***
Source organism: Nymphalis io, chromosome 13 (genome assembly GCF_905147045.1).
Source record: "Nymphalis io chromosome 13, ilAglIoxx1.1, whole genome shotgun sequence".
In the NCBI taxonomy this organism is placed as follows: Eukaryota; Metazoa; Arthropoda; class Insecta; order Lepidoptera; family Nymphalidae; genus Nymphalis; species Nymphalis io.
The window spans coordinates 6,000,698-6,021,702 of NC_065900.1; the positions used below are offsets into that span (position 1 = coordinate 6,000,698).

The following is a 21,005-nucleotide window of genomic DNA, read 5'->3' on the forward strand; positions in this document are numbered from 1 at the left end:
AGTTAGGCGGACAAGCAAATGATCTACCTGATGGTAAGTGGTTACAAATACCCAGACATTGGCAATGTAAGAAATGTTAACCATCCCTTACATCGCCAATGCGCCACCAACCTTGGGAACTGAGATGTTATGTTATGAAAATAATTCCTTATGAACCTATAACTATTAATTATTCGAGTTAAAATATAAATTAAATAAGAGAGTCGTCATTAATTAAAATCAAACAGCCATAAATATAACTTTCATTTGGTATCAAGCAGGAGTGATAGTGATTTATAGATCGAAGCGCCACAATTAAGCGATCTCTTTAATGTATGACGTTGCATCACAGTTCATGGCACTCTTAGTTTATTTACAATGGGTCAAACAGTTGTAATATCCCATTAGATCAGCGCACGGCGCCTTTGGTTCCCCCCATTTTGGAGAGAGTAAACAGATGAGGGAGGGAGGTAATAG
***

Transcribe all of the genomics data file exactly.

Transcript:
Source organism: Nymphalis io, chromosome 13 (genome assembly GCF_905147045.1).
Source record: "Nymphalis io chromosome 13, ilAglIoxx1.1, whole genome shotgun sequence".
In the NCBI taxonomy this organism is placed as follows: Eukaryota; Metazoa; Arthropoda; class Insecta; order Lepidoptera; family Nymphalidae; genus Nymphalis; species Nymphalis io.
The window spans coordinates 6,000,698-6,021,702 of NC_065900.1; the positions used below are offsets into that span (position 1 = coordinate 6,000,698).

The following is a 21,005-nucleotide window of genomic DNA, read 5'->3' on the forward strand; positions in this document are numbered from 1 at the left end:
AGTTAGGCGGACAAGCAAATGATCTACCTGATGGTAAGTGGTTACAAATACCCAGACATTGGCAATGTAAGAAATGTTAACCATCCCTTACATCGCCAATGCGCCACCAACCTTGGGAACTGAGATGTTATGTTATGAAAATAATTCCTTATGAACCTATAACTATTAATTATTCGAGTTAAAATATAAATTAAATAAGAGAGTCGTCATTAATTAAAATCAAACAGCCATAAATATAACTTTCATTTGGTATCAAGCAGGAGTGATAGTGATTTATAGATCGAAGCGCCACAATTAAGCGATCTCTTTAATGTATGACGTTGCATCACAGTTCATGGCACTCTTAGTTTATTTACAATGGGTCAAACAGTTGTAATATCCCATTAGATCAGCGCACGGCGCCTTTGGTTCCCCCCATTTTGGAGAGAGTAAACAGATGAGGGAGGGAGGTAATAG